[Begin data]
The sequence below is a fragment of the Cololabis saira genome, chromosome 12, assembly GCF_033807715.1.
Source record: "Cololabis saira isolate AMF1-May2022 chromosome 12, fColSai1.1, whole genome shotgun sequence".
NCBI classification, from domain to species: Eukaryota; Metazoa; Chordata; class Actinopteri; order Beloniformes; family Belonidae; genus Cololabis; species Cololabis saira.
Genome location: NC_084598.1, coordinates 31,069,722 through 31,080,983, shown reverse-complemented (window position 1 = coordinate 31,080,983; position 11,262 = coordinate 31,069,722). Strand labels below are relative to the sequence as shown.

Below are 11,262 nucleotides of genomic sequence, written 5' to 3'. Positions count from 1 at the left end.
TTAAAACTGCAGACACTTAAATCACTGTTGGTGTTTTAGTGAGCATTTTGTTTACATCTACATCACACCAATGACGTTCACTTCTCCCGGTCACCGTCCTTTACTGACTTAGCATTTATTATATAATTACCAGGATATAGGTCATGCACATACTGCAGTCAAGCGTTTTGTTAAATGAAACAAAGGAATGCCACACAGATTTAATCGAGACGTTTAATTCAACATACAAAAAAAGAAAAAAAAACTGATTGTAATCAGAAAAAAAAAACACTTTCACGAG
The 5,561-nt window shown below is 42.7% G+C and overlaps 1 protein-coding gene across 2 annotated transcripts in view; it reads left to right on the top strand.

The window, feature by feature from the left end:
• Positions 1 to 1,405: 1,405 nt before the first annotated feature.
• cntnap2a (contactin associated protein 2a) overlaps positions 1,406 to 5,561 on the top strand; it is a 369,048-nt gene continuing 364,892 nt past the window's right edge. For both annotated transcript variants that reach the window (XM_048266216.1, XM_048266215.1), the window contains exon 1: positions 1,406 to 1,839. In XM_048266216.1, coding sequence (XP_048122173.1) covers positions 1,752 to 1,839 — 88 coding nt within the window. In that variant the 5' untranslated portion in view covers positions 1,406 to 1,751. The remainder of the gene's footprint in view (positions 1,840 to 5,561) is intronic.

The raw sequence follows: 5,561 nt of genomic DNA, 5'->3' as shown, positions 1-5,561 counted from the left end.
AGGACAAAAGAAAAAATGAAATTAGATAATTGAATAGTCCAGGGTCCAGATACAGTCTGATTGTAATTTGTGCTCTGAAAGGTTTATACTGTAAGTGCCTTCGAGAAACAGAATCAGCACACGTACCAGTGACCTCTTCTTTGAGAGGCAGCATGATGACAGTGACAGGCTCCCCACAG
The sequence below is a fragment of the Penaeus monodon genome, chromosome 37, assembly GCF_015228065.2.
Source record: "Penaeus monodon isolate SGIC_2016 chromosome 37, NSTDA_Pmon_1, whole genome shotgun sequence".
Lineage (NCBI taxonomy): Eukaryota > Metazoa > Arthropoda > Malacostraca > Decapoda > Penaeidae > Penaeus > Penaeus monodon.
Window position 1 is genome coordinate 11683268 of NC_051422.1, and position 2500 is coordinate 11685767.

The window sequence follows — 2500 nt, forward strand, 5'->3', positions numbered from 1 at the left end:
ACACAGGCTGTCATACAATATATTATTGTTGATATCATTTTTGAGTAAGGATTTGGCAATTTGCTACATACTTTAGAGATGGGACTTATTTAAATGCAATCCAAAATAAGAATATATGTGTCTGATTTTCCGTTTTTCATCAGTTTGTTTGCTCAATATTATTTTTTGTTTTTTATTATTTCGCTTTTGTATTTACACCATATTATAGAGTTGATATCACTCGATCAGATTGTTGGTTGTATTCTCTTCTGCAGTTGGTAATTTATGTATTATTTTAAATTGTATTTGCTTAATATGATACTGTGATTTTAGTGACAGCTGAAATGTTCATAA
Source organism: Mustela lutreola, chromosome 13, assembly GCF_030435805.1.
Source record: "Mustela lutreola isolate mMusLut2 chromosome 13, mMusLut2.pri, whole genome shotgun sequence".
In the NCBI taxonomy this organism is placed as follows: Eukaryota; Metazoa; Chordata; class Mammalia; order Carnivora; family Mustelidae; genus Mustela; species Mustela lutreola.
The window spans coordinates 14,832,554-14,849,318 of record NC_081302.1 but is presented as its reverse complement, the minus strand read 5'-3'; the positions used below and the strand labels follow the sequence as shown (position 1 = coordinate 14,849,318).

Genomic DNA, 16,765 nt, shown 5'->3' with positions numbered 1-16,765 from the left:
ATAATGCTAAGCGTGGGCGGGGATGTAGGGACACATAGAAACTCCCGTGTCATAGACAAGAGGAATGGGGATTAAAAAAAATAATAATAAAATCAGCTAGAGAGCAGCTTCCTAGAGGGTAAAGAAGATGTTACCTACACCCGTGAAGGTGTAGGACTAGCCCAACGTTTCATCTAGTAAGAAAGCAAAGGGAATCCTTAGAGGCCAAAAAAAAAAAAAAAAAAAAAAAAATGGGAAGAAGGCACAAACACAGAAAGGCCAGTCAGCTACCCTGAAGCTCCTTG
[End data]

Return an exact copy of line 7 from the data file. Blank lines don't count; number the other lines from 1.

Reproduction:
The 5,561-nt window shown below is 42.7% G+C and overlaps 1 protein-coding gene across 2 annotated transcripts in view; it reads left to right on the top strand.